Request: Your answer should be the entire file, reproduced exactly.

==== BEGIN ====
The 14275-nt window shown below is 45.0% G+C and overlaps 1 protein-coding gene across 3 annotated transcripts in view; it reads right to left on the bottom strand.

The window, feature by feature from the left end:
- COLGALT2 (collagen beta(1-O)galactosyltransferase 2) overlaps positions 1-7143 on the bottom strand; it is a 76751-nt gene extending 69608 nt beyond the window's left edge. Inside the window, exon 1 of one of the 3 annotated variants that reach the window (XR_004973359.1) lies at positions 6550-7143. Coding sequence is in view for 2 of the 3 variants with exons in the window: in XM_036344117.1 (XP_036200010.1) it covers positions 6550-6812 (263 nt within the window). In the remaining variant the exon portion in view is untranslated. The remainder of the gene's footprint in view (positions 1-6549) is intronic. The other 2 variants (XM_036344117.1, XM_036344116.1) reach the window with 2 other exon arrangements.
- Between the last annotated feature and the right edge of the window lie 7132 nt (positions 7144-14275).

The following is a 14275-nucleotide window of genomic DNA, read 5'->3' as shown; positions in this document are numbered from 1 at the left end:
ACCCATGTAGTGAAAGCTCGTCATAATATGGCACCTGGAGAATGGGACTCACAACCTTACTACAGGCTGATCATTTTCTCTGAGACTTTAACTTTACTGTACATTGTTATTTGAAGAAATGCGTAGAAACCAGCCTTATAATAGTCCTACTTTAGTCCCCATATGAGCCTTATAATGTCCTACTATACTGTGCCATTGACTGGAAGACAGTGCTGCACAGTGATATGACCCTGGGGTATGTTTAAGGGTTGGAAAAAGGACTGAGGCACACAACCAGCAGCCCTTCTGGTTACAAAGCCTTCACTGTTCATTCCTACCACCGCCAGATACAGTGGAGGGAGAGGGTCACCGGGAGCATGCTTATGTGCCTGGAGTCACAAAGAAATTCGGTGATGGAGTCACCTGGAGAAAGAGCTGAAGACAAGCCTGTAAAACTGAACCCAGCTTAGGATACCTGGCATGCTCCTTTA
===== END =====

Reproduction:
The 14275-nt window shown below is 45.0% G+C and overlaps 1 protein-coding gene across 3 annotated transcripts in view; it reads right to left on the bottom strand.

The window, feature by feature from the left end:
- COLGALT2 (collagen beta(1-O)galactosyltransferase 2) overlaps positions 1-7143 on the bottom strand; it is a 76751-nt gene extending 69608 nt beyond the window's left edge. Inside the window, exon 1 of one of the 3 annotated variants that reach the window (XR_004973359.1) lies at positions 6550-7143. Coding sequence is in view for 2 of the 3 variants with exons in the window: in XM_036344117.1 (XP_036200010.1) it covers positions 6550-6812 (263 nt within the window). In the remaining variant the exon portion in view is untranslated. The remainder of the gene's footprint in view (positions 1-6549) is intronic. The other 2 variants (XM_036344117.1, XM_036344116.1) reach the window with 2 other exon arrangements.
- Between the last annotated feature and the right edge of the window lie 7132 nt (positions 7144-14275).

The following is a 14275-nucleotide window of genomic DNA, read 5'->3' as shown; positions in this document are numbered from 1 at the left end:
ACCCATGTAGTGAAAGCTCGTCATAATATGGCACCTGGAGAATGGGACTCACAACCTTACTACAGGCTGATCATTTTCTCTGAGACTTTAACTTTACTGTACATTGTTATTTGAAGAAATGCGTAGAAACCAGCCTTATAATAGTCCTACTTTAGTCCCCATATGAGCCTTATAATGTCCTACTATACTGTGCCATTGACTGGAAGACAGTGCTGCACAGTGATATGACCCTGGGGTATGTTTAAGGGTTGGAAAAAGGACTGAGGCACACAACCAGCAGCCCTTCTGGTTACAAAGCCTTCACTGTTCATTCCTACCACCGCCAGATACAGTGGAGGGAGAGGGTCACCGGGAGCATGCTTATGTGCCTGGAGTCACAAAGAAATTCGGTGATGGAGTCACCTGGAGAAAGAGCTGAAGACAAGCCTGTAAAACTGAACCCAGCTTAGGATACCTGGCATGCTCCTTTA